I think basically you’ve hit the nail on the head there Phil with Tracking vs Speed. In fact I would go a little further and instead of Tracking: “Loop Integrity”. And I really think speed can never be at the expense of loop shape. The loop has to be vertically aligned, top directly over bottom, with a perfectly straight rod leg, with the optimal length carry. That loop will “float” out there further than a twisted shape thrown faster.

It’s really common in distance casting comp that loops thrown with less force, maybe 80% maximum, end up traveling the furthest. For a long time I’ve seen the greatest limiter of distance being carry and loop shape. So long as the loop fully unrolls any extra line speed will give diminishing returns. There comes a point when we are talking millimetres. The difference between an 70% power cast and a 100% power is feet and not yards.

20 years ago I was in your part of the world throwing with Rick Hartman who had improved his cast considerably. Back then IMO he was definitely no1 in the world. We were sitting in his garden chewing the cud over a dram and he asked me what he had changed. Well it was like he had walked through a door into another dimension. He told me he was using “less power”.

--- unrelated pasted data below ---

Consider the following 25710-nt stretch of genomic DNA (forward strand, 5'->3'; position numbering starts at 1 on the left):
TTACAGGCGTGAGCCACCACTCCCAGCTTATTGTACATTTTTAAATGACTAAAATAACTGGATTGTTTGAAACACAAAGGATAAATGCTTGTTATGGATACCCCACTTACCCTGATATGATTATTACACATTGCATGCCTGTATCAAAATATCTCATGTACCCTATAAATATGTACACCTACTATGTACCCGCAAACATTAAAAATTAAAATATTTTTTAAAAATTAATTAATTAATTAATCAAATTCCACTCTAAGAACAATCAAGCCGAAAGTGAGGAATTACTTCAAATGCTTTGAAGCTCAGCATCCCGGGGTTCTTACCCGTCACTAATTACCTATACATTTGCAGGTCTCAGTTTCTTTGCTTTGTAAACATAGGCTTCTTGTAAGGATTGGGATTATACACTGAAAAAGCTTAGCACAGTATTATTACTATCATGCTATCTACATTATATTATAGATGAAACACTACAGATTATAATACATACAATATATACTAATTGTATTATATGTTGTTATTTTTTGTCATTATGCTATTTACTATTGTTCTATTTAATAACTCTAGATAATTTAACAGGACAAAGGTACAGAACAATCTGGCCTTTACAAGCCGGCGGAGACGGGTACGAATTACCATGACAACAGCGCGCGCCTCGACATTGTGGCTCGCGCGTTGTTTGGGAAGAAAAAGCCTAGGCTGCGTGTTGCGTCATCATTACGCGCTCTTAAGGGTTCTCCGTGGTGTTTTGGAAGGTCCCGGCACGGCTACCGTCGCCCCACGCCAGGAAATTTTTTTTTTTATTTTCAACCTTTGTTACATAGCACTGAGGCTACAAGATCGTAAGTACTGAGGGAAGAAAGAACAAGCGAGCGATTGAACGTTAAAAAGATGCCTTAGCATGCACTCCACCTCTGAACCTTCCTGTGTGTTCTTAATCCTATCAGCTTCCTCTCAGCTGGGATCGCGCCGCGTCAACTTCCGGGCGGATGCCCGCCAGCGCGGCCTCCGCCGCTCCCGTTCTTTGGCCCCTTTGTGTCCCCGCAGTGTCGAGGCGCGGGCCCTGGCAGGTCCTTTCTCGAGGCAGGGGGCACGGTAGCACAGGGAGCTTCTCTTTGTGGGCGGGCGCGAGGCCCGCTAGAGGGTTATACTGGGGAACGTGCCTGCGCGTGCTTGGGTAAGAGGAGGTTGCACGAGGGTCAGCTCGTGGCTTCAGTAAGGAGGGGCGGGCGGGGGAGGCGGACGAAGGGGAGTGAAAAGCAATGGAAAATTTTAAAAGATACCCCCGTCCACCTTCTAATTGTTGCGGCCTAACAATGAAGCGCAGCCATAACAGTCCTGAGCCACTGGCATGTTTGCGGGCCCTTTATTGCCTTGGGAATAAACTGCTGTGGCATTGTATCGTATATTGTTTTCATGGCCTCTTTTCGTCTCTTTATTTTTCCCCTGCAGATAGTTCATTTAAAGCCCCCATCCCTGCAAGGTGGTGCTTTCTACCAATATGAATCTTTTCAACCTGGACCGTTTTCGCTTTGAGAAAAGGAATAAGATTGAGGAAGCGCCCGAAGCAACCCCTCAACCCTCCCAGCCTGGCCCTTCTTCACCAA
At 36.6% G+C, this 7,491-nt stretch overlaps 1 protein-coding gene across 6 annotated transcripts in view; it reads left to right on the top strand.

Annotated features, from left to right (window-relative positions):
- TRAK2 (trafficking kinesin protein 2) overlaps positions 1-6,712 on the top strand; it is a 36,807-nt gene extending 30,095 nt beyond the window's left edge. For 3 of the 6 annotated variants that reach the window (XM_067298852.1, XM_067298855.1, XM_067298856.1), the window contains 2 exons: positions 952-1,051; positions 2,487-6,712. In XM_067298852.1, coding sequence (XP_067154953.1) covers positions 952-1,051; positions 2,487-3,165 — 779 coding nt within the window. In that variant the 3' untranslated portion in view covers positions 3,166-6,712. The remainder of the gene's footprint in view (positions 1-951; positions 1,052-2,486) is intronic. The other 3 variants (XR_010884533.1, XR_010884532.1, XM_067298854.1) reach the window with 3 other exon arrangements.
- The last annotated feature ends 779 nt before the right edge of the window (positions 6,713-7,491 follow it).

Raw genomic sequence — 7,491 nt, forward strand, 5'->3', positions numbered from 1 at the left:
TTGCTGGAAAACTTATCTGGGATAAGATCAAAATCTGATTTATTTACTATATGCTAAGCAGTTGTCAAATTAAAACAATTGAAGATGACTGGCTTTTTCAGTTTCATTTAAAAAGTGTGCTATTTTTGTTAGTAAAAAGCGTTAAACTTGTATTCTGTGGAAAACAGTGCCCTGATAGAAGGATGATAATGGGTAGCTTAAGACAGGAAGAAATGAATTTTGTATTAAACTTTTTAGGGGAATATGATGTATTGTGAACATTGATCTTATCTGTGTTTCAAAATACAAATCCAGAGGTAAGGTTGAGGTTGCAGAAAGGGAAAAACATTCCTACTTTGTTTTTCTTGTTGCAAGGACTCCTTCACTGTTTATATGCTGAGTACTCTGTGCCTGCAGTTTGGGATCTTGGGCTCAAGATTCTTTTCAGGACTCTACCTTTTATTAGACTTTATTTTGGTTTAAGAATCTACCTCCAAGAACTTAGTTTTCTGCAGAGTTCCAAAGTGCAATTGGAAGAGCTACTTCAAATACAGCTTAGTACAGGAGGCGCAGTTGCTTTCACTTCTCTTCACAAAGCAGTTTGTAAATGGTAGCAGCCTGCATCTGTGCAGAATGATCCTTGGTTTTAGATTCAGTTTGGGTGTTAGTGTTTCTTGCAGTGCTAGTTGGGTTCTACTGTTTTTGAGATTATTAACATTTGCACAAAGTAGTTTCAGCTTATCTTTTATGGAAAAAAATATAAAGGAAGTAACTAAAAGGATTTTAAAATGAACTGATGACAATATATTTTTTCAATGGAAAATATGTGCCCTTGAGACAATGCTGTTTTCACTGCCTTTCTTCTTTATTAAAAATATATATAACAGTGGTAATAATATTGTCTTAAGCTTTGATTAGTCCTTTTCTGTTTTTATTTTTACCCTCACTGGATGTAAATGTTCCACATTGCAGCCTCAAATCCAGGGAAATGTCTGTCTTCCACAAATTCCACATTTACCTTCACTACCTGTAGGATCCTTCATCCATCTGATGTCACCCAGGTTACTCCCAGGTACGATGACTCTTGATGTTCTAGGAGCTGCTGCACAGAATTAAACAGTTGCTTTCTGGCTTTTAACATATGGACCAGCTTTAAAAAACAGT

Of course that means different things to different people and Rick has one of the fastest hauls I’ve ever seen. Line speed is tremendous. But the loops were like highly polished chisels.

Having said that I’m definitely going to try what you are doing off the roof of the boat this week. :cool:

Nice artwork!!

Cheers, Paul
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Re: Body rotation to max out line speed

#3

Post by James9118 » Tue Sep 07, 2021 11:25 pm

Hi Phil,

Recently there's been an online casting comp - I was wondering if you've seen the various styles of the casters, see here https://www.castingsport.se/virtual-fly-casting-2021/ There are some astonishing distances being achieved, especially in #5 (MED) distance. If you click the 'Link' tab after each entry (scroll down to the results) you should be taken to a video of the cast.

Chher, James.

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Re: Body rotation to max out line speed

#4

Post by Phil Blackmar » Wed Sep 08, 2021 3:38 am

Hey James

Thanks for sharing. A couple observations.....It appears most casts I looked at were downwind which assisted with some the distances achieved.

Relative to the technique of stepping back and then stepping thru, baseball pitchers do the same, although they step forward with the opposite side leg to the throwing arm. IE, step with the left and throw with the right which allows them to use more body rotation than throwing off the same side.